2015 ocp hackathon n way openzfs redundancy 10 solution before1  2015 ocp hackathon n way openzfs redundancy 11 solution after1

Figure 10. Before a Server Failure

Figure 11. After a First Server Failure

 In the hack, there was a single primary server and writes were mirrored from the primary server to the non-primary servers. If the master failed, any non primary server could become the new master. Topologies with more than one primary server are also possible. In a ring topology, each server is primary for one file system and non-primary for other file systems in the ring. Any non-primary server can take over any file system in the ring. Each server has an active zpool controlling a subset of SSDs in its mirrored vdevs and DRBD ZIL device and shares its file system using NFS.

 

2015 ocp hackathon n way openzfs redundancy 12 2d torus1 

Figure 12. Two Dimensional Torus

In a four server ring, the patterns formed by the replication paths of data mirrored across vdevs and ZIL devices combined with the patterns formed by alternate forward or backward failover sequences are described by a two dimensional torus.

The 2015 OCP Hackathon proved that open technologies and open collaboration greatly accelerate innovation. Prior to the 2015 OCP Hackathon, there was no non-proprietary way to scale OpenZFS beyond two servers. Horizontal scaling could only be accomplished by placing multiple copies of data on a series of separate storage systems, each of which had only single redundancy. Using opensource software and open standards based hardware, n-way ZFS redundancy and horizontal scaling was implemented by a small team of hackers in just 24 hours.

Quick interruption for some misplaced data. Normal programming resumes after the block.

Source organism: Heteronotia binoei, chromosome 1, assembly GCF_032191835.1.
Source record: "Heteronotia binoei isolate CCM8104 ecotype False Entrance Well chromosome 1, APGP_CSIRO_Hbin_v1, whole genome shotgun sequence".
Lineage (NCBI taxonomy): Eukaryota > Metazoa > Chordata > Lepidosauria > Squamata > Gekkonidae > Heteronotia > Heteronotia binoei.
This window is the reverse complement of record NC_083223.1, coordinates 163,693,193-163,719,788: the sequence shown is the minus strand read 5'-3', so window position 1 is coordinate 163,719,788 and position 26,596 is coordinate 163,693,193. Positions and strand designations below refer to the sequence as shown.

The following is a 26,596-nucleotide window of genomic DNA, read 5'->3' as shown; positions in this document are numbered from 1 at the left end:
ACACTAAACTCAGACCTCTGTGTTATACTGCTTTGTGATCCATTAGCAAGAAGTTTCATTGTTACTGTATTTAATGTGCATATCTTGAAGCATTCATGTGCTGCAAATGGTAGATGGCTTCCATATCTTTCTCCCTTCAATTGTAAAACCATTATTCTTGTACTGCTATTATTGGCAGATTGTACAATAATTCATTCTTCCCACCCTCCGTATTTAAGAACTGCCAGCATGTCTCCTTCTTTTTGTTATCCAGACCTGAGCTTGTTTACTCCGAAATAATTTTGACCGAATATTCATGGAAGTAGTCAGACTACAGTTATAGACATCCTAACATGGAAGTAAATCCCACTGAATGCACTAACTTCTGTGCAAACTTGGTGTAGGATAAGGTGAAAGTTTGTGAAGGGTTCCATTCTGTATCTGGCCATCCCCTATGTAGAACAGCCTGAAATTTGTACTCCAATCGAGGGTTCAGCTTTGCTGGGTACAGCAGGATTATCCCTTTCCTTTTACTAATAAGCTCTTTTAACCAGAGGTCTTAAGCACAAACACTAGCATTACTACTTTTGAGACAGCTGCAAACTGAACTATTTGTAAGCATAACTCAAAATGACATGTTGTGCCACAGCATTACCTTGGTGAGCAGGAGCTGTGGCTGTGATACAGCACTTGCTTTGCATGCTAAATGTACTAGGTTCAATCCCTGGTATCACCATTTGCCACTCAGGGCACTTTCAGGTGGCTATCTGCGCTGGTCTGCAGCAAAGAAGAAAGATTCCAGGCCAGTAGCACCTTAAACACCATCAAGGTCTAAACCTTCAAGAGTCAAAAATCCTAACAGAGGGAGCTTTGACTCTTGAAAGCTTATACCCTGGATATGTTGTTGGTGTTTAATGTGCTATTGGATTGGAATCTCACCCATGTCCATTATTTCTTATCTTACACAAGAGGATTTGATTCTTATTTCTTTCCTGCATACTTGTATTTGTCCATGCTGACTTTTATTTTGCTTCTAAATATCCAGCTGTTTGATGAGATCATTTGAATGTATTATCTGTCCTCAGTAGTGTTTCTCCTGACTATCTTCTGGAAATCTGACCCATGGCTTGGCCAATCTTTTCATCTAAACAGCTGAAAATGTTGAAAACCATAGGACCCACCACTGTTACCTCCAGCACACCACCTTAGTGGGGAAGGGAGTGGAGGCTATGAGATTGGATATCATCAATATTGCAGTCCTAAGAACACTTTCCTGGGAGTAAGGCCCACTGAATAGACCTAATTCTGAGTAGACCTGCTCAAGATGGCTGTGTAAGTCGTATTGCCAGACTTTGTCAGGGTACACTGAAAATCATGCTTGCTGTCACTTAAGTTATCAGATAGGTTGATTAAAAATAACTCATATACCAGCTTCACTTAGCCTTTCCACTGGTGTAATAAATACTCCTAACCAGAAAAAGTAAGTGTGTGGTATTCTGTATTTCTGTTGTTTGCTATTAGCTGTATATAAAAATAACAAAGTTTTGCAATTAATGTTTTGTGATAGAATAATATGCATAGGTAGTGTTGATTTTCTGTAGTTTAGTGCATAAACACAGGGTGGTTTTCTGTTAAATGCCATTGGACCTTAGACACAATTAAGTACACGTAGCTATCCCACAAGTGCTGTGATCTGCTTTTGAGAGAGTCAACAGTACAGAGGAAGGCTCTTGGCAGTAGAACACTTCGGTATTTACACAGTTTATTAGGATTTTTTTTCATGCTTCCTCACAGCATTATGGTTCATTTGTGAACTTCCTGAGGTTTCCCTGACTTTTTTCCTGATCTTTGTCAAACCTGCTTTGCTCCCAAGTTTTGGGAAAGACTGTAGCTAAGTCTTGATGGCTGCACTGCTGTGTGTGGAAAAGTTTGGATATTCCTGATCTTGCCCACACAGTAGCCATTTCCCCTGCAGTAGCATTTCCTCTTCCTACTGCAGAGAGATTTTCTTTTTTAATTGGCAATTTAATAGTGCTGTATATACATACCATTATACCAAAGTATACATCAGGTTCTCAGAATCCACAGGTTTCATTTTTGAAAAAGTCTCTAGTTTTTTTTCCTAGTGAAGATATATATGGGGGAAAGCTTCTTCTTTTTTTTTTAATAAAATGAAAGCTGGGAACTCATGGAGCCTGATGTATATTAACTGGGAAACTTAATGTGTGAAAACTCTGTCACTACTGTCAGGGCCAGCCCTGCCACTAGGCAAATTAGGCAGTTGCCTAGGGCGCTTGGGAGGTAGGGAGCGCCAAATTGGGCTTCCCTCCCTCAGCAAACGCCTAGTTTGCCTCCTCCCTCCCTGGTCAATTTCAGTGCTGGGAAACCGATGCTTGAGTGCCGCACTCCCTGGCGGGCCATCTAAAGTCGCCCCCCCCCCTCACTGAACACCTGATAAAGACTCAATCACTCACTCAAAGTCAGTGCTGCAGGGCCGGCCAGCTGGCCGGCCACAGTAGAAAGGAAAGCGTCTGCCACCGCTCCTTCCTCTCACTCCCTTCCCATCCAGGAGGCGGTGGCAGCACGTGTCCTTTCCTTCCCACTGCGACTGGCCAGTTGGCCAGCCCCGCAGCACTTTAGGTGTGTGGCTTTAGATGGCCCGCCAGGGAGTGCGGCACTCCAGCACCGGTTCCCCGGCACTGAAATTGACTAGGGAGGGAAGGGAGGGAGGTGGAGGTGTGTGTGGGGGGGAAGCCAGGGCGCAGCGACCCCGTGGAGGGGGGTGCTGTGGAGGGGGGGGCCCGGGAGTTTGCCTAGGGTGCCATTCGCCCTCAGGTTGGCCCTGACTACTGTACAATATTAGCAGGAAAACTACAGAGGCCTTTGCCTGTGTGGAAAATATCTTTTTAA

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Integrated Device Technology, in collaboration with the Centre for Business Analytics and Performance at the Telfer School of Management, University of Ottawa will be hosting an OCP Day on June 18th, 2015. During its OCP Day events, the OCP Foundation strives to promote the adoption of OCP accepted specifications and designs, to inspire innovation in, near and around the data center ecosystem and beyond, and to encourage participation in the OCP community in an open and transparent manner.

The objective of this event is to discuss the formation of an OCP Canda chapter focused on High Performance Computing (HPC). The benefits and potential of HPC is recognized by many. At the moment however, this capability is limited to large computing centres. Imagine that HPC could be distributed to the edge of the network as opposed to the centre only. We could reduce latency, push analytics to the point of impact and thereby improve the use of data to solve transportation, natural resources, health care, emissions and other societal challenges. Once formed and approved the mission of the Canada based chapter will be to explore the ways and means of doing so collaborating with the global Open Compute community.

 

What is an OCP Day?

An OCP Day is a half-day event where the OCP Foundation and members of the community get together to introduce OPC to new organizations in a specific area of the world.

The event is free and open to the public, but registration is required.

 

OCP Day Details

Date: Thursday, 18 June 2015
Time: 1:00 - 5:00 PM
Location: University of Ottawa, Desmarais Building, 55 Laurier Avenue East, Ottawa, K1N 6N5
Registration: Is required, click here to register.

 

Agenda*

(*subject to change; all times local)

1:00-1:20 pm              Intro to Open Compute
Corey Bell, OCP CEO
     
1:20-1:40 pm              Intro to OCP HPC
Devashish Paul, OCP HPC Co Chair / Director of Strategic Marketing, IDT